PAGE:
Wednesday, August 1, 2012

Grammatically Yours – Apostrophes: Plural Nouns and Other Weirdness (2/3)

In the first part of this series, we discussed how apostrophes are used with singular nouns and indefinite pronouns. Today, we are going to jump into plural nouns, compound words, and two or more nouns.

Plural Nouns

For plural nouns not ending in –s, write the appropriate plural spelling of the word then add an apostrophe and –s to form the possessive.

Examples:

men’s clothing
children’s backpacks
people’s decision

For plural nouns that do end in –s, write the plural spelling of the word then add an apostrophe.

Examples:

girls’ shoes
clowns’ tricks
horses’ pasture

>>Note: Do not use apostrophes to form plural nouns.

Examples:

I have three books. (correct)
I have three book’s. (incorrect)
She owns two dogs. (correct)
She owns two dog’s. (incorrect)

Compound Words

When forming the possessive of compound words, make only the last word possessive.

Examples:

daughter-in-law’s house
secretary of state’s speech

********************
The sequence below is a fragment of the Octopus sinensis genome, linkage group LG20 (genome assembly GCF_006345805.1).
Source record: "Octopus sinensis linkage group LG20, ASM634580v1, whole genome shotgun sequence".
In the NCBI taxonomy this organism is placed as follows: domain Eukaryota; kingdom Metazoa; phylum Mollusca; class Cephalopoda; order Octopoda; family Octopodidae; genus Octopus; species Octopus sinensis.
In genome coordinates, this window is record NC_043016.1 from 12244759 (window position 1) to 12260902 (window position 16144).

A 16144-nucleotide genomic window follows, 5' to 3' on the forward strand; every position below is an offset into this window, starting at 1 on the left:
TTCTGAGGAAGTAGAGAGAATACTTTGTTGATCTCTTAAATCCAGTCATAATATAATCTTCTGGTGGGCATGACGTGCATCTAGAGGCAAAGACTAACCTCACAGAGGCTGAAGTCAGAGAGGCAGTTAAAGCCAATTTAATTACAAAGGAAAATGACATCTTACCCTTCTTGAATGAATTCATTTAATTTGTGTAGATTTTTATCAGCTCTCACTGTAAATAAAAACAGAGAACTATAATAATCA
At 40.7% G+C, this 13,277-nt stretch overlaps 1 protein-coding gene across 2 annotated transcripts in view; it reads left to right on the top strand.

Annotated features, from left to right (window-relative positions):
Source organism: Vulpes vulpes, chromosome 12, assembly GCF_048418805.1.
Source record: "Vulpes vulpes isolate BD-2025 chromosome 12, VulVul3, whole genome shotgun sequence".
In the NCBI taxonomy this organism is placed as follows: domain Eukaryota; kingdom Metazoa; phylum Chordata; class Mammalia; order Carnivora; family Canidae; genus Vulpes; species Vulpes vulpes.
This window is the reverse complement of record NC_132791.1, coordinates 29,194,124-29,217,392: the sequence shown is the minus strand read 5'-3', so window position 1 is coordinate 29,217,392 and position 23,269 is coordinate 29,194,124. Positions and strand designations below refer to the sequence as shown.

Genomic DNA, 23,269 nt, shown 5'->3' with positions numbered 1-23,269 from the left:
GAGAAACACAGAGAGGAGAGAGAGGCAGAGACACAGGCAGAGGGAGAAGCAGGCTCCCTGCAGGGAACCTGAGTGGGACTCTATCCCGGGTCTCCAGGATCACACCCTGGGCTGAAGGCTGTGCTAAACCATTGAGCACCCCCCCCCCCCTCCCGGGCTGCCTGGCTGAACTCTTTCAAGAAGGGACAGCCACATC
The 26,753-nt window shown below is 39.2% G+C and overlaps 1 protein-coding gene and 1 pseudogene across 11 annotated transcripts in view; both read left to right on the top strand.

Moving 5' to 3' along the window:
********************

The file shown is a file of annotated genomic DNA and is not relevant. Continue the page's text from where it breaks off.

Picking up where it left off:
in-law’s birthdays

Two or More Nouns

For words that show individual possession, each word in the group should be possessive.

Examples:

Karen’s and Tony’s ideas
Beethoven’s and Bach’s compositions
Samuel’s and Mandie’s papers

For words that show joint possession, only the last word in the group should be possessive.

Examples:

Joe and Sarah’s car
Mary and Adam’s store
Cindy and Allison’s presentation

>>Exception: Make the first word possessive if the second word is a possessive pronoun.

Example:

Lori’s and my grandmother

I will be posting the final part of the apostrophe series on Friday! Please, feel free to leave any questions or comments below.

Happy Wednesday!

~~~~~

Schedule:

8/1 – Apostrophes: Plural Nouns and Other Weirdness <you are here>

2 comments:

  1. This was super helpful! I always get tripped up with two or more nouns.

    ReplyDelete